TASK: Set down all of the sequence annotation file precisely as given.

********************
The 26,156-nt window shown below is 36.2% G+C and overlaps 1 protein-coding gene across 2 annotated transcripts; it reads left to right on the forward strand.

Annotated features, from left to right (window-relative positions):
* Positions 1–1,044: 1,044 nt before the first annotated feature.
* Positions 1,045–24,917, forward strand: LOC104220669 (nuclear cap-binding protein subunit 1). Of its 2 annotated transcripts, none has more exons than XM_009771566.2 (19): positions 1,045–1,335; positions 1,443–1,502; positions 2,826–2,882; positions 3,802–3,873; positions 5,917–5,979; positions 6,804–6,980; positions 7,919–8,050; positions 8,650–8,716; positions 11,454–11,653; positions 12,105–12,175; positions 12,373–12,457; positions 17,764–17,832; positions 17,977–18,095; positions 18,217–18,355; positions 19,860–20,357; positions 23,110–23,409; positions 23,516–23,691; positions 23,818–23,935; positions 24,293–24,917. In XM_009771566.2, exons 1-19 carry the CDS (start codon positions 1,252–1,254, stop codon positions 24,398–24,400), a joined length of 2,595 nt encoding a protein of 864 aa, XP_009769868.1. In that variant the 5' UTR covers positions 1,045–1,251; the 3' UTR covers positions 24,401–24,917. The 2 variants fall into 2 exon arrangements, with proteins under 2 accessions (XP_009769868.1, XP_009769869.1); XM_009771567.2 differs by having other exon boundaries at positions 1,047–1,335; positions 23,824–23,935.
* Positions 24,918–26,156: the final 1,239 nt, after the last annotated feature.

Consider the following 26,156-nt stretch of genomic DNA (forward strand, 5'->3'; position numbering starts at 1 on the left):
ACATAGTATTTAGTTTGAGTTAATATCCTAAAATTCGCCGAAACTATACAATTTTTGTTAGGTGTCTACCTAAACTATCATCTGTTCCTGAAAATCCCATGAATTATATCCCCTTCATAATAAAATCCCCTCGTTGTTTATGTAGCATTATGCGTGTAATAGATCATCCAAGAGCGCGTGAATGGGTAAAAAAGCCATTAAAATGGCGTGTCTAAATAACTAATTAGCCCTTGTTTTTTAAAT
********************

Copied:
The 26,156-nt window shown below is 36.2% G+C and overlaps 1 protein-coding gene across 2 annotated transcripts; it reads left to right on the forward strand.

Annotated features, from left to right (window-relative positions):
* Positions 1–1,044: 1,044 nt before the first annotated feature.
* Positions 1,045–24,917, forward strand: LOC104220669 (nuclear cap-binding protein subunit 1). Of its 2 annotated transcripts, none has more exons than XM_009771566.2 (19): positions 1,045–1,335; positions 1,443–1,502; positions 2,826–2,882; positions 3,802–3,873; positions 5,917–5,979; positions 6,804–6,980; positions 7,919–8,050; positions 8,650–8,716; positions 11,454–11,653; positions 12,105–12,175; positions 12,373–12,457; positions 17,764–17,832; positions 17,977–18,095; positions 18,217–18,355; positions 19,860–20,357; positions 23,110–23,409; positions 23,516–23,691; positions 23,818–23,935; positions 24,293–24,917. In XM_009771566.2, exons 1-19 carry the CDS (start codon positions 1,252–1,254, stop codon positions 24,398–24,400), a joined length of 2,595 nt encoding a protein of 864 aa, XP_009769868.1. In that variant the 5' UTR covers positions 1,045–1,251; the 3' UTR covers positions 24,401–24,917. The 2 variants fall into 2 exon arrangements, with proteins under 2 accessions (XP_009769868.1, XP_009769869.1); XM_009771567.2 differs by having other exon boundaries at positions 1,047–1,335; positions 23,824–23,935.
* Positions 24,918–26,156: the final 1,239 nt, after the last annotated feature.

Consider the following 26,156-nt stretch of genomic DNA (forward strand, 5'->3'; position numbering starts at 1 on the left):
ACATAGTATTTAGTTTGAGTTAATATCCTAAAATTCGCCGAAACTATACAATTTTTGTTAGGTGTCTACCTAAACTATCATCTGTTCCTGAAAATCCCATGAATTATATCCCCTTCATAATAAAATCCCCTCGTTGTTTATGTAGCATTATGCGTGTAATAGATCATCCAAGAGCGCGTGAATGGGTAAAAAAGCCATTAAAATGGCGTGTCTAAATAACTAATTAGCCCTTGTTTTTTAAAT